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Another Big Day for Same-sex Marriage

In the most important news for same-sex couples since the Supreme Court struck down the Defense of Marriage Act (DOMA) in June, the Internal Revenue Service issued a press release on August 29 stating that it has ruled that, for federal tax purposes, all same-sex couples who married legally in jurisdictions that recognize their marriages will be considered married. That means that a same-sex couple who married in, say, the District of Columbia but lives in Virginia will be considered married by the IRS, even though the state of Virginia does not recognize same-sex marriages (or same-sex relationships of any sort).

In other words, married same-sex couples will have the same legal rights and obligations under the Internal Revenue Code as heterosexual couples, regardless of where that same-sex couple lives.  The will have to file their 2013 taxes – jointly or separately – as married and incur the benefit or “marriage tax,” depending on their particular circumstances, of filing in that status.  They will also now be able to put their same-sex spouses on their employer-provided health insurance with the two-fold tax benefit of (1) not having to pay taxes on the health insurance premium subsidy provided by their employer for their spouse’s insurance and (2) having the employee share of the health insurance premium for their spouse’s coverage, like the premium for the employee’s coverage, taken out of pre-tax income.  To name a few other consequences, if a same-sex couple divorces, the couple will be able to divide, transfer, and retitle property without tax consequences, and when a spouse dies, the part of the estate going to the surviving spouse will not be subject to estate taxes.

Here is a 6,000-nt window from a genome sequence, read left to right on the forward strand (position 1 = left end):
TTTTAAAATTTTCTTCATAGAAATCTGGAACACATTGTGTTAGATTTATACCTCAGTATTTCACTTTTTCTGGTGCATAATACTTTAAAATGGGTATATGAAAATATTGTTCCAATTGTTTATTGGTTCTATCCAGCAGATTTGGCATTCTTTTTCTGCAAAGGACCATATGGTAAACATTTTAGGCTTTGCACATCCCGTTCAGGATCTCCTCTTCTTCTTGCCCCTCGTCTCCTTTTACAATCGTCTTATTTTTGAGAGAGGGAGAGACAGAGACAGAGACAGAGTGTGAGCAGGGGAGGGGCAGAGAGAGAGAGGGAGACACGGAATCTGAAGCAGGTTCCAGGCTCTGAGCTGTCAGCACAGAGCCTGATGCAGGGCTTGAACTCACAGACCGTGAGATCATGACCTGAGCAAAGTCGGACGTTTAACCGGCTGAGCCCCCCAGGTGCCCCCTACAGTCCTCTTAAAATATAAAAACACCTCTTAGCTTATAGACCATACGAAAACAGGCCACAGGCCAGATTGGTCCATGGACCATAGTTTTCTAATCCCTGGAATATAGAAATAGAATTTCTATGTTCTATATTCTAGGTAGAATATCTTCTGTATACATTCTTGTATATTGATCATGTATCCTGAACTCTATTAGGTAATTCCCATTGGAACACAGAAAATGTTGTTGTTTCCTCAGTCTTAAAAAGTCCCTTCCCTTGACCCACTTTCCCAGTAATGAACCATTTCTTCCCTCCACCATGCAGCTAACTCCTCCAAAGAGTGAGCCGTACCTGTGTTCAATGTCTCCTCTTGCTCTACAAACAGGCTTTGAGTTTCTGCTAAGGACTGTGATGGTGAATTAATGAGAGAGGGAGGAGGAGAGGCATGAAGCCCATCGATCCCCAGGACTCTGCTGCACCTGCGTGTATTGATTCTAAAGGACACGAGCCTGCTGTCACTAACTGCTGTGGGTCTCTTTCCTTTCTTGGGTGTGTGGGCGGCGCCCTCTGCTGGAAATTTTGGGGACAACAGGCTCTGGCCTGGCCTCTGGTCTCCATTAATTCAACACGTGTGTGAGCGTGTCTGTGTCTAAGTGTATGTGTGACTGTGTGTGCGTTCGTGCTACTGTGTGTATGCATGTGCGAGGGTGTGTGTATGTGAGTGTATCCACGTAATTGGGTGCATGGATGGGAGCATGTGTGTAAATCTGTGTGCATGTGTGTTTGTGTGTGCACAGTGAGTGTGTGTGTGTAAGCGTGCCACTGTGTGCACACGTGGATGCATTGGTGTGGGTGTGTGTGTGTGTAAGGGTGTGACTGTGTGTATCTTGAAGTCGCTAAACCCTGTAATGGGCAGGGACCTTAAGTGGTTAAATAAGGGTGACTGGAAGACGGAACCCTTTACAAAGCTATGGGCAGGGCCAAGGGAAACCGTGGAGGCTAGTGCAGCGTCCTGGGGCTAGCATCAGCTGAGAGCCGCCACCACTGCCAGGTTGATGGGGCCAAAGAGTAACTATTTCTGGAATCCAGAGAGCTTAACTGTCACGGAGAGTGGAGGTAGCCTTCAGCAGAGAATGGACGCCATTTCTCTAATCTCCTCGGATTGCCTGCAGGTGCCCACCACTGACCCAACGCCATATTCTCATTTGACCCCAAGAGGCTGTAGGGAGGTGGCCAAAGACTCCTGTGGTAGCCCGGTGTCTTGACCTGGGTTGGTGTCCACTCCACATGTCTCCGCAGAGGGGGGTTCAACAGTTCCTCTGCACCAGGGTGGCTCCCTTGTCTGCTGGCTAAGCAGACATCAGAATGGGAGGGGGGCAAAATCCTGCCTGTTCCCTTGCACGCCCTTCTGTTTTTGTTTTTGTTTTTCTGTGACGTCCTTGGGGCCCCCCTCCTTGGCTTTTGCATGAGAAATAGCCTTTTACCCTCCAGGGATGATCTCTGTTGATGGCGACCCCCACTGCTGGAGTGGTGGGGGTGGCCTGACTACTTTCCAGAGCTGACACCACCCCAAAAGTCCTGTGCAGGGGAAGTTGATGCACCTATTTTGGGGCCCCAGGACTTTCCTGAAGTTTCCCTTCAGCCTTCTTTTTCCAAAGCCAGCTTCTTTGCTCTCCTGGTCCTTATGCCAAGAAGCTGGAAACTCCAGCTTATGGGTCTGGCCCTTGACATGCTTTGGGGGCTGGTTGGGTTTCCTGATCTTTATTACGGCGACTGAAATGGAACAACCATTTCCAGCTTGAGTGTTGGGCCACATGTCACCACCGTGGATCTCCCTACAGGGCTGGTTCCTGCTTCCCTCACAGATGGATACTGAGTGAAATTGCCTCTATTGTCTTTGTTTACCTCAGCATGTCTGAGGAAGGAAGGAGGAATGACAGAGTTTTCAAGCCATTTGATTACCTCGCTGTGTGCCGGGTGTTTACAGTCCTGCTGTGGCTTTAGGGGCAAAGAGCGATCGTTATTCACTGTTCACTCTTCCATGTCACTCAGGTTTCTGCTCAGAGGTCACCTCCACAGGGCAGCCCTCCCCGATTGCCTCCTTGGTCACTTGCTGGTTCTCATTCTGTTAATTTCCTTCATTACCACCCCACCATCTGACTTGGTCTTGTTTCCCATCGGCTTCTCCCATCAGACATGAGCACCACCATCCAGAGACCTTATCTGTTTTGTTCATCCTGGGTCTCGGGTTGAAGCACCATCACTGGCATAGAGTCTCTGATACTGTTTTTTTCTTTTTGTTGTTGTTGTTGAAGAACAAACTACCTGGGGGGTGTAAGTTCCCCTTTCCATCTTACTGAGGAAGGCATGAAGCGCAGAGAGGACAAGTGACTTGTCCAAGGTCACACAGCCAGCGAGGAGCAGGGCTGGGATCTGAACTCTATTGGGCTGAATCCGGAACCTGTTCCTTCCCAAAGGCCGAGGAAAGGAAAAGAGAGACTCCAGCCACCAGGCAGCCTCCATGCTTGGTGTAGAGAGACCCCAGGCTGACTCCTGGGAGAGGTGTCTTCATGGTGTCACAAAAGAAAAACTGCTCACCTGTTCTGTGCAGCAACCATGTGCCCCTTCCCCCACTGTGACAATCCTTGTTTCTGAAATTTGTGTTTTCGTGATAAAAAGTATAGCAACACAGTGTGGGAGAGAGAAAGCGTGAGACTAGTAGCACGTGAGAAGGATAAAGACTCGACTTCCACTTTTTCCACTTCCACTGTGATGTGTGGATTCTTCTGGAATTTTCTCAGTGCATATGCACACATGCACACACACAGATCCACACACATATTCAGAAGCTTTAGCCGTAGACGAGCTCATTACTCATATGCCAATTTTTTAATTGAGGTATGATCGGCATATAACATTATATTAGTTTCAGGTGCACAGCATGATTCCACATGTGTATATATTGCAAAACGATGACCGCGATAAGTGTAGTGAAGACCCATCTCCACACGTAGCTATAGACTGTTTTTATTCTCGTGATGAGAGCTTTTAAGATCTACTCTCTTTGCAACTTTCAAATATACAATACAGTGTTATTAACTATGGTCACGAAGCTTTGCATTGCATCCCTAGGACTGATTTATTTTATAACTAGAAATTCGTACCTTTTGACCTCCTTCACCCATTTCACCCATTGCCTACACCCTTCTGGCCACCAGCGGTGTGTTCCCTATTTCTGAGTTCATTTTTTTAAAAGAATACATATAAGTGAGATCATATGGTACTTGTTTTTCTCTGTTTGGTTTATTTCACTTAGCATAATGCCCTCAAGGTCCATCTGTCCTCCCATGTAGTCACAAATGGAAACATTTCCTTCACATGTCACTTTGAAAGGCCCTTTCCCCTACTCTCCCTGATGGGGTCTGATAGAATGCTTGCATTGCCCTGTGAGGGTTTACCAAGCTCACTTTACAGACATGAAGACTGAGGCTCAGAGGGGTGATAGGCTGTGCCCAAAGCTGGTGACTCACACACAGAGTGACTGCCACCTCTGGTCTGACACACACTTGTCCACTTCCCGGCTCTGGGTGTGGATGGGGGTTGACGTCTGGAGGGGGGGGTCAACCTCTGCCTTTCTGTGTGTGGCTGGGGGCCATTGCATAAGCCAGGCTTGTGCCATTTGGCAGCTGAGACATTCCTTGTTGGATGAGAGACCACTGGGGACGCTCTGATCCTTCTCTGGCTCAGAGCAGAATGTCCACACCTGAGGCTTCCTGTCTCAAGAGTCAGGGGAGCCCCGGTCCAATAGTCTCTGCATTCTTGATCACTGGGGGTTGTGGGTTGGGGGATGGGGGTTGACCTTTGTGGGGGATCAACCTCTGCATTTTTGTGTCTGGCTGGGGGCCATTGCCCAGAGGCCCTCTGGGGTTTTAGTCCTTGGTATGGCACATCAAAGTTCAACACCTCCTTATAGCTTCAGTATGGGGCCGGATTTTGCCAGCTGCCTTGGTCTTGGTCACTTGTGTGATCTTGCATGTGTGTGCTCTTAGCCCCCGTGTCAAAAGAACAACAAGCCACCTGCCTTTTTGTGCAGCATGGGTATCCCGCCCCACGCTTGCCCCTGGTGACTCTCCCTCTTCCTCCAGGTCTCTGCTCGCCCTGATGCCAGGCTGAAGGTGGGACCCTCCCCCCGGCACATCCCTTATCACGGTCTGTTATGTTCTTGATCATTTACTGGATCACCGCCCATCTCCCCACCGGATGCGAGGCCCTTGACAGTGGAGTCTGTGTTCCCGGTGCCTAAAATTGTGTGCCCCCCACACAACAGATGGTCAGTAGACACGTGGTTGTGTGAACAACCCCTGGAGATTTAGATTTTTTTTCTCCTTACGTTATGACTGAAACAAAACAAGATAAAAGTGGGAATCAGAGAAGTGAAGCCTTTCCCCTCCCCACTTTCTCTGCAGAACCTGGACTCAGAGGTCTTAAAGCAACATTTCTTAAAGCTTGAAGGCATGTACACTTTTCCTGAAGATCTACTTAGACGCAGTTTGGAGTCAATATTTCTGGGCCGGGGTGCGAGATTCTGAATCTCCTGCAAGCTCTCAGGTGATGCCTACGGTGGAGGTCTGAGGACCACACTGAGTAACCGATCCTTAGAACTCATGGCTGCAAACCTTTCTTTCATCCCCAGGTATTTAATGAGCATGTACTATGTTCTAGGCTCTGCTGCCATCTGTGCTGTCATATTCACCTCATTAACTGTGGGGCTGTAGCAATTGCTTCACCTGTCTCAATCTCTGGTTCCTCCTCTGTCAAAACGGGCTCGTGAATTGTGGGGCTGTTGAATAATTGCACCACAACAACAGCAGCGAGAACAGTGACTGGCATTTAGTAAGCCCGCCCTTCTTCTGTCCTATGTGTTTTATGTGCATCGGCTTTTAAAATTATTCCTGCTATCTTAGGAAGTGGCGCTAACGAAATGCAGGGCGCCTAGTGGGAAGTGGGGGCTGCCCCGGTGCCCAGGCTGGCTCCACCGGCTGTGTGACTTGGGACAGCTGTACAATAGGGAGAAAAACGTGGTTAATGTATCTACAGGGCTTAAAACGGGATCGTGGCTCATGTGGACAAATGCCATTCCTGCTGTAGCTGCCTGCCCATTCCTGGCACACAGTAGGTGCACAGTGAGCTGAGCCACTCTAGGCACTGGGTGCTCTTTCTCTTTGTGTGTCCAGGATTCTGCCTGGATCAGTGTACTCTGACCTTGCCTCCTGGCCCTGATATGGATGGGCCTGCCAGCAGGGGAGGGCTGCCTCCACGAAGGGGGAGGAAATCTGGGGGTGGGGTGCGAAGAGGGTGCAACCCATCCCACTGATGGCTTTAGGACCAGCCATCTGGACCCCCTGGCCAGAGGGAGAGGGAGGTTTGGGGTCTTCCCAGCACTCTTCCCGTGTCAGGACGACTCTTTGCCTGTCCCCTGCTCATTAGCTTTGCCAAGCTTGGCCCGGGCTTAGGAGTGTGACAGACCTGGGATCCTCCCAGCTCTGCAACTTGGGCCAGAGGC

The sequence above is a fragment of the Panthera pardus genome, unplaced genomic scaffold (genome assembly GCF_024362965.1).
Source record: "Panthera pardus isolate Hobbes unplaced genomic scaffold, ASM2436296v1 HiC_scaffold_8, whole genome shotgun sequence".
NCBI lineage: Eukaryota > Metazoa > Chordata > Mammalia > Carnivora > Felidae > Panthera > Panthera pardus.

Even before the IRS ruled on the question, it was clear that married same-sex couples living in states like Maryland and Massachusetts, which recognize their marriage, would be treated the same for tax purposes as heterosexual couples – one of the most important consequences of the Supreme Court’s decision in U.S. v. Windsor, striking down DOMA. What was not clear was whether married same-sex couples living in states that do not recognize their marriage would be considered married for federal tax purposes.  For them, the IRS ruling is huge.

In its August 29 ruling, the IRS also made clear that same-sex couples who married in previous years and want to amend their tax returns to change their filing status to married can do so “for one or more prior tax years still open under the statute of limitations.” They can also seek refunds  for taxes they would not have paid if their marriage had been considered legal.

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